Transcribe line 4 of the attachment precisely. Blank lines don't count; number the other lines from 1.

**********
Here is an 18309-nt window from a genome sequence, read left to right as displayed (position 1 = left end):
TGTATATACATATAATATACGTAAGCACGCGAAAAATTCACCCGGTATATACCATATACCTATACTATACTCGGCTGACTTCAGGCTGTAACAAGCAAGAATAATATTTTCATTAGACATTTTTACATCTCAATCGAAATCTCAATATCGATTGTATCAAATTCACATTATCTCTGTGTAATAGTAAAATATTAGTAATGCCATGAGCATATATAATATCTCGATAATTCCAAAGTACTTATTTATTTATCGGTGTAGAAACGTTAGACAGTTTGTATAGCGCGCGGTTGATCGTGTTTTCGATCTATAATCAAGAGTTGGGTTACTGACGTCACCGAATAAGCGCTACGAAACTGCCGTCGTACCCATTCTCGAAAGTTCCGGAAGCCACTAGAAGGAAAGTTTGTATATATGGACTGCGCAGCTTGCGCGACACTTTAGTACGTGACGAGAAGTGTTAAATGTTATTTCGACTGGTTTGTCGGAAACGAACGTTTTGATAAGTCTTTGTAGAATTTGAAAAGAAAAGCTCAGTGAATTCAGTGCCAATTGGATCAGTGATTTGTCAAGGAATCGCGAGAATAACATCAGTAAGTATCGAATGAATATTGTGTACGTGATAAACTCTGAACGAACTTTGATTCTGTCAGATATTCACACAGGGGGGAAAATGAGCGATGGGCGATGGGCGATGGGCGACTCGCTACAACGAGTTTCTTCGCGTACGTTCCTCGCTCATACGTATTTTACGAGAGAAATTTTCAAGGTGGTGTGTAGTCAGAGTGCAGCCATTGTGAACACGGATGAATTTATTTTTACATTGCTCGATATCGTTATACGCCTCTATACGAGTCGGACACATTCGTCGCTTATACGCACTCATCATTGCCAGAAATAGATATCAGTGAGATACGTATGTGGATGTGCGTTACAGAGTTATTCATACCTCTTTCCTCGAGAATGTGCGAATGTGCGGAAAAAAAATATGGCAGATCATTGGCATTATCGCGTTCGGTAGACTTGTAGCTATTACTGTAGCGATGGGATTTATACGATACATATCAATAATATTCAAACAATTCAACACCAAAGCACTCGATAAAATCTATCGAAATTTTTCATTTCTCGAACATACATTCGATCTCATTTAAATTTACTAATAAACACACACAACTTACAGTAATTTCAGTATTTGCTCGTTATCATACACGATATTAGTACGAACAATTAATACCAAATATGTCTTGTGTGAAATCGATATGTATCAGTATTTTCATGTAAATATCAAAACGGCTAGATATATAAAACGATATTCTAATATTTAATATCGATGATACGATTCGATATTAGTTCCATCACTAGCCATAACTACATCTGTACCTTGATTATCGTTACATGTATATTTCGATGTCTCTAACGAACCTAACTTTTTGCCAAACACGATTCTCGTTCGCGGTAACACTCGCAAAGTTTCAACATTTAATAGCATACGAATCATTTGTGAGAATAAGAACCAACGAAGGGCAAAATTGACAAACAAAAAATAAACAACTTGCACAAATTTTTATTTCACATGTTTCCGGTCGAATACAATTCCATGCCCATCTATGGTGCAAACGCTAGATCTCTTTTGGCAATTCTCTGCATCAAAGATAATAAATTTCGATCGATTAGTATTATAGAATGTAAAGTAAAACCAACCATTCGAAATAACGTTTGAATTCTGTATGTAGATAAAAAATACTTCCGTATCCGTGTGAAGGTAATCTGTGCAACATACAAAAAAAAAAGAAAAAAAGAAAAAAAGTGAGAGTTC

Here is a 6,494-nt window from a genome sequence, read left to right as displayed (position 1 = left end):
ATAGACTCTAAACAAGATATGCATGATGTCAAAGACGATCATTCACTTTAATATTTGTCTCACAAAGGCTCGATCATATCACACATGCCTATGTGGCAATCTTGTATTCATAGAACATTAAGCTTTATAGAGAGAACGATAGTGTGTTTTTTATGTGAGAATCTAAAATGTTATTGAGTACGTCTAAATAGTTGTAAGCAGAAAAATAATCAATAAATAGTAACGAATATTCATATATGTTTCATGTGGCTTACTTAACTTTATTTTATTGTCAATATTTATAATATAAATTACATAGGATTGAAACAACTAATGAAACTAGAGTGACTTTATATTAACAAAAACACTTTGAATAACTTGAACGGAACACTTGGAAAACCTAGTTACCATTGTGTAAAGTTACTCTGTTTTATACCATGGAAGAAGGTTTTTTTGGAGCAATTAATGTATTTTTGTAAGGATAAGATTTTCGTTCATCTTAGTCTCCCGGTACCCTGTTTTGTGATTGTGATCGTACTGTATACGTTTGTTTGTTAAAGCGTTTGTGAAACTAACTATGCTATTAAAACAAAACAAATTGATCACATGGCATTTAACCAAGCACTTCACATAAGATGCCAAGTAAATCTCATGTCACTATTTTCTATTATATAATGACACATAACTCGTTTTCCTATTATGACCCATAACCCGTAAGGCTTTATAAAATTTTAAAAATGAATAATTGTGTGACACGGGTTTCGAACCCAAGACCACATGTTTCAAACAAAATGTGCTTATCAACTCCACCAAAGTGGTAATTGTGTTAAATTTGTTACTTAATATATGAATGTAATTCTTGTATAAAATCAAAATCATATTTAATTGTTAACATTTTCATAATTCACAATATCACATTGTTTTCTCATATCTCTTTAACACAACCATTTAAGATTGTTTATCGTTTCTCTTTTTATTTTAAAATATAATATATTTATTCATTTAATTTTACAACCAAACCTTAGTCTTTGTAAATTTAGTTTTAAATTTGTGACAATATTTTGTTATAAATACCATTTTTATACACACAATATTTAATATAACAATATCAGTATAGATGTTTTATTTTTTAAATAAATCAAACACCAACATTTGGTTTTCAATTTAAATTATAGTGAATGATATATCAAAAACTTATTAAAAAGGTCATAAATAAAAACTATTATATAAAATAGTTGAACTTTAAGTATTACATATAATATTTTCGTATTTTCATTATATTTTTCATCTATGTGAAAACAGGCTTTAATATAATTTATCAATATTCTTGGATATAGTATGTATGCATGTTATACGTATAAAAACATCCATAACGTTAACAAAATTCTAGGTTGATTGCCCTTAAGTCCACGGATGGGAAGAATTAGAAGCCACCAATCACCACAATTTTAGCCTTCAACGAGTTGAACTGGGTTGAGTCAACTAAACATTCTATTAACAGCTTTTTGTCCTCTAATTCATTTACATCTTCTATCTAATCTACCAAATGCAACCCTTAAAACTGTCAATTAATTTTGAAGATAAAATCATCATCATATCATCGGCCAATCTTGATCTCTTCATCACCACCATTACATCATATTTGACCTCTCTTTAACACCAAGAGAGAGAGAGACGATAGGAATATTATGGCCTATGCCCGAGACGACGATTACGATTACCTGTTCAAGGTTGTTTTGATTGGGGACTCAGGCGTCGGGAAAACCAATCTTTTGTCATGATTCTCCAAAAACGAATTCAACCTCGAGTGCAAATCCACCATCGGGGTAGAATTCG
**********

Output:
ATAGACTCTAAACAAGATATGCATGATGTCAAAGACGATCATTCACTTTAATATTTGTCTCACAAAGGCTCGATCATATCACACATGCCTATGTGGCAATCTTGTATTCATAGAACATTAAGCTTTATAGAGAGAACGATAGTGTGTTTTTTATGTGAGAATCTAAAATGTTATTGAGTACGTCTAAATAGTTGTAAGCAGAAAAATAATCAATAAATAGTAACGAATATTCATATATGTTTCATGTGGCTTACTTAACTTTATTTTATTGTCAATATTTATAATATAAATTACATAGGATTGAAACAACTAATGAAACTAGAGTGACTTTATATTAACAAAAACACTTTGAATAACTTGAACGGAACACTTGGAAAACCTAGTTACCATTGTGTAAAGTTACTCTGTTTTATACCATGGAAGAAGGTTTTTTTGGAGCAATTAATGTATTTTTGTAAGGATAAGATTTTCGTTCATCTTAGTCTCCCGGTACCCTGTTTTGTGATTGTGATCGTACTGTATACGTTTGTTTGTTAAAGCGTTTGTGAAACTAACTATGCTATTAAAACAAAACAAATTGATCACATGGCATTTAACCAAGCACTTCACATAAGATGCCAAGTAAATCTCATGTCACTATTTTCTATTATATAATGACACATAACTCGTTTTCCTATTATGACCCATAACCCGTAAGGCTTTATAAAATTTTAAAAATGAATAATTGTGTGACACGGGTTTCGAACCCAAGACCACATGTTTCAAACAAAATGTGCTTATCAACTCCACCAAAGTGGTAATTGTGTTAAATTTGTTACTTAATATATGAATGTAATTCTTGTATAAAATCAAAATCATATTTAATTGTTAACATTTTCATAATTCACAATATCACATTGTTTTCTCATATCTCTTTAACACAACCATTTAAGATTGTTTATCGTTTCTCTTTTTATTTTAAAATATAATATATTTATTCATTTAATTTTACAACCAAACCTTAGTCTTTGTAAATTTAGTTTTAAATTTGTGACAATATTTTGTTATAAATACCATTTTTATACACACAATATTTAATATAACAATATCAGTATAGATGTTTTATTTTTTAAATAAATCAAACACCAACATTTGGTTTTCAATTTAAATTATAGTGAATGATATATCAAAAACTTATTAAAAAGGTCATAAATAAAAACTATTATATAAAATAGTTGAACTTTAAGTATTACATATAATATTTTCGTATTTTCATTATATTTTTCATCTATGTGAAAACAGGCTTTAATATAATTTATCAATATTCTTGGATATAGTATGTATGCATGTTATACGTATAAAAACATCCATAACGTTAACAAAATTCTAGGTTGATTGCCCTTAAGTCCACGGATGGGAAGAATTAGAAGCCACCAATCACCACAATTTTAGCCTTCAACGAGTTGAACTGGGTTGAGTCAACTAAACATTCTATTAACAGCTTTTTGTCCTCTAATTCATTTACATCTTCTATCTAATCTACCAAATGCAACCCTTAAAACTGTCAATTAATTTTGAAGATAAAATCATCATCATATCATCGGCCAATCTTGATCTCTTCATCACCACCATTACATCATATTTGACCTCTCTTTAACACCAAGAGAGAGAGAGACGATAGGAATATTATGGCCTATGCCCGAGACGACGATTACGATTACCTGTTCAAGGTTGTTTTGATTGGGGACTCAGGCGTCGGGAAAACCAATCTTTTGTCATGATTCTCCAAAAACGAATTCAACCTCGAGTGCAAATCCACCATCGGGGTAGAATTCG